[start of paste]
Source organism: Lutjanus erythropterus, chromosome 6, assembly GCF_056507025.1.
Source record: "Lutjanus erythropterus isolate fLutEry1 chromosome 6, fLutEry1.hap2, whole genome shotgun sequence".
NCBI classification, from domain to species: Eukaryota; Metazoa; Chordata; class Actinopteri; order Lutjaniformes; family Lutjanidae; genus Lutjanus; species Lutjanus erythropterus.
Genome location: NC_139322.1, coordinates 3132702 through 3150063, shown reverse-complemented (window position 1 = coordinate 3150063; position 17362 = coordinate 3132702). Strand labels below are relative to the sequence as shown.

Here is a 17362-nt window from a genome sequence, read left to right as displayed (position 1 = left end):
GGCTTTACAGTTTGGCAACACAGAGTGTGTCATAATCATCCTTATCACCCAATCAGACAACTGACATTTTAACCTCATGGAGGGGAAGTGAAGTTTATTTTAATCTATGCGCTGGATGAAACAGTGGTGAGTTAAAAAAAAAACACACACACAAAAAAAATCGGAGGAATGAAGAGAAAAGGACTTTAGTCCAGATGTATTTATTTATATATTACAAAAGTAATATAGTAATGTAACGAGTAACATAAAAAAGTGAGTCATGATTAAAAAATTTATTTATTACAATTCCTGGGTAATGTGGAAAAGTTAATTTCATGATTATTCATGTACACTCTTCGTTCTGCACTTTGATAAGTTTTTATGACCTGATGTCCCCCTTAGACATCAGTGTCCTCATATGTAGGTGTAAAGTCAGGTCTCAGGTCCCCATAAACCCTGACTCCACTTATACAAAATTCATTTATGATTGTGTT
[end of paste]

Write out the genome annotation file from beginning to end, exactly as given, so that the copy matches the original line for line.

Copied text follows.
Source organism: Lutjanus erythropterus, chromosome 6, assembly GCF_056507025.1.
Source record: "Lutjanus erythropterus isolate fLutEry1 chromosome 6, fLutEry1.hap2, whole genome shotgun sequence".
NCBI classification, from domain to species: Eukaryota; Metazoa; Chordata; class Actinopteri; order Lutjaniformes; family Lutjanidae; genus Lutjanus; species Lutjanus erythropterus.
Genome location: NC_139322.1, coordinates 3132702 through 3150063, shown reverse-complemented (window position 1 = coordinate 3150063; position 17362 = coordinate 3132702). Strand labels below are relative to the sequence as shown.

Here is a 17362-nt window from a genome sequence, read left to right as displayed (position 1 = left end):
GGCTTTACAGTTTGGCAACACAGAGTGTGTCATAATCATCCTTATCACCCAATCAGACAACTGACATTTTAACCTCATGGAGGGGAAGTGAAGTTTATTTTAATCTATGCGCTGGATGAAACAGTGGTGAGTTAAAAAAAAAACACACACACAAAAAAAATCGGAGGAATGAAGAGAAAAGGACTTTAGTCCAGATGTATTTATTTATATATTACAAAAGTAATATAGTAATGTAACGAGTAACATAAAAAAGTGAGTCATGATTAAAAAATTTATTTATTACAATTCCTGGGTAATGTGGAAAAGTTAATTTCATGATTATTCATGTACACTCTTCGTTCTGCACTTTGATAAGTTTTTATGACCTGATGTCCCCCTTAGACATCAGTGTCCTCATATGTAGGTGTAAAGTCAGGTCTCAGGTCCCCATAAACCCTGACTCCACTTATACAAAATTCATTTATGATTGTGTT